State Rep. Chip LaMarca has filed paperwork kicking off his 2020 re-election bid in an effort to keep the only red seat fully within Broward County in the GOP’s hands.
LaMarca took over for term-limited state Rep. George Moraitis after winning the seat back in November.
No other candidates have stepped forward yet to formally challenge LaMarca, though Democrats will likely try once more to grab the seat.
Thus far, however, LaMarca has shown a desire to broaden his base outside just Republicans.
LaMarca has struck a cordial tone with his Democratic colleagues at delegation meetings, often using humor to disarm his purported political rivals. And thus far during his freshman term, LaMarca has avoided leading the charge on politically-divisive issues.
That’s apparent in the two bills sponsored by LaMarca so far.
One (HB 325) focuses on the state’s beach management program. It aims to work in concert with another (SB 174), filed by the late Dorothy Hukill, to re-prioritize where beach renourishment funding is used.
The second bill (HB 341) deals with collection of passenger information by law enforcement in the event of a crash.
LaMarca is pro-life, skeptical of full legalization of marijuana and has spoken out against legislation raising the minimum wage to $15 per hour. But along with those traditionally conservative views, LaMarca also talks about climate change and supports same-sex marriage.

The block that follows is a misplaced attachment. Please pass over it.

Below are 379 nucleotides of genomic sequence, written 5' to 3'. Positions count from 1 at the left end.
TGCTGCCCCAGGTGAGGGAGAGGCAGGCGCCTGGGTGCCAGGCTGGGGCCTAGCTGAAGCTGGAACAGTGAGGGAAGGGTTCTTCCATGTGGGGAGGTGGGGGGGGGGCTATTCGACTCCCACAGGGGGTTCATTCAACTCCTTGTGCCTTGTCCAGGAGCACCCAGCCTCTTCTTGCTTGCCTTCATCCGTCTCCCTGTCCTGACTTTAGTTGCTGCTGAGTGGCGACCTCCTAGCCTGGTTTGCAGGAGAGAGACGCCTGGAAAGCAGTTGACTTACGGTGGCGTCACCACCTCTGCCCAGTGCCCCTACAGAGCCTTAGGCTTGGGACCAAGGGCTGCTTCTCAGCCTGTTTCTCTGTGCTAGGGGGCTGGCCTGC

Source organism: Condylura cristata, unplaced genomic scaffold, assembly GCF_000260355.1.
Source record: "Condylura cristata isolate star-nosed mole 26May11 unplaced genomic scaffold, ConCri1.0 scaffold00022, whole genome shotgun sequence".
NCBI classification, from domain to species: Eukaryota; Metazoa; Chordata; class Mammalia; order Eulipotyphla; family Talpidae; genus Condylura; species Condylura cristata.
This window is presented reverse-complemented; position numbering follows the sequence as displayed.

Moderation may be a dirty word in some districts, but it may serve the GOP well inside HD 93.
LaMarca also has more than a decade of experience serving the district on a local level prior to his run for state House. He spent eight years on the Broward County Commission, first winning a seat back in 2010. Before that, LaMarca served several years on the Lighthouse Point City Commission.
As county commissioner, LaMarca was a vocal defender of Uber and a proponent of cracking down on pill mills. He also pushed to revert zero-tolerance legislation for dogs who hurt humans, removing mandatory euthanization for a first bite.
The path from city hall to Tallahasseee is one that LaMarca has said will help him in his time in the Legislature.
“As we can see from all the way up to the top office in the land, that you don’t have to start at one specific spot and go north,” LaMarca said at a meeting between the Broward legislative delegation and city leaders in December.
“But I think it’s helpful. I think it’s helpful to have some city experience and helpful to then gain some experience at the county level. And then, should you decide you want to go to the state legislature, you’ll have these [Home Rule] issues ingrained in who you are.”
LaMarca won the seat with a 7-point margin. That gives him some cushion, though not an insurmountable one, if the Democrats have a particularly strong cycle and/or challenger in 2020. But incumbency may allow the GOP lawmaker to expand that lead, giving the Democrats a challenge to turn the seat blue.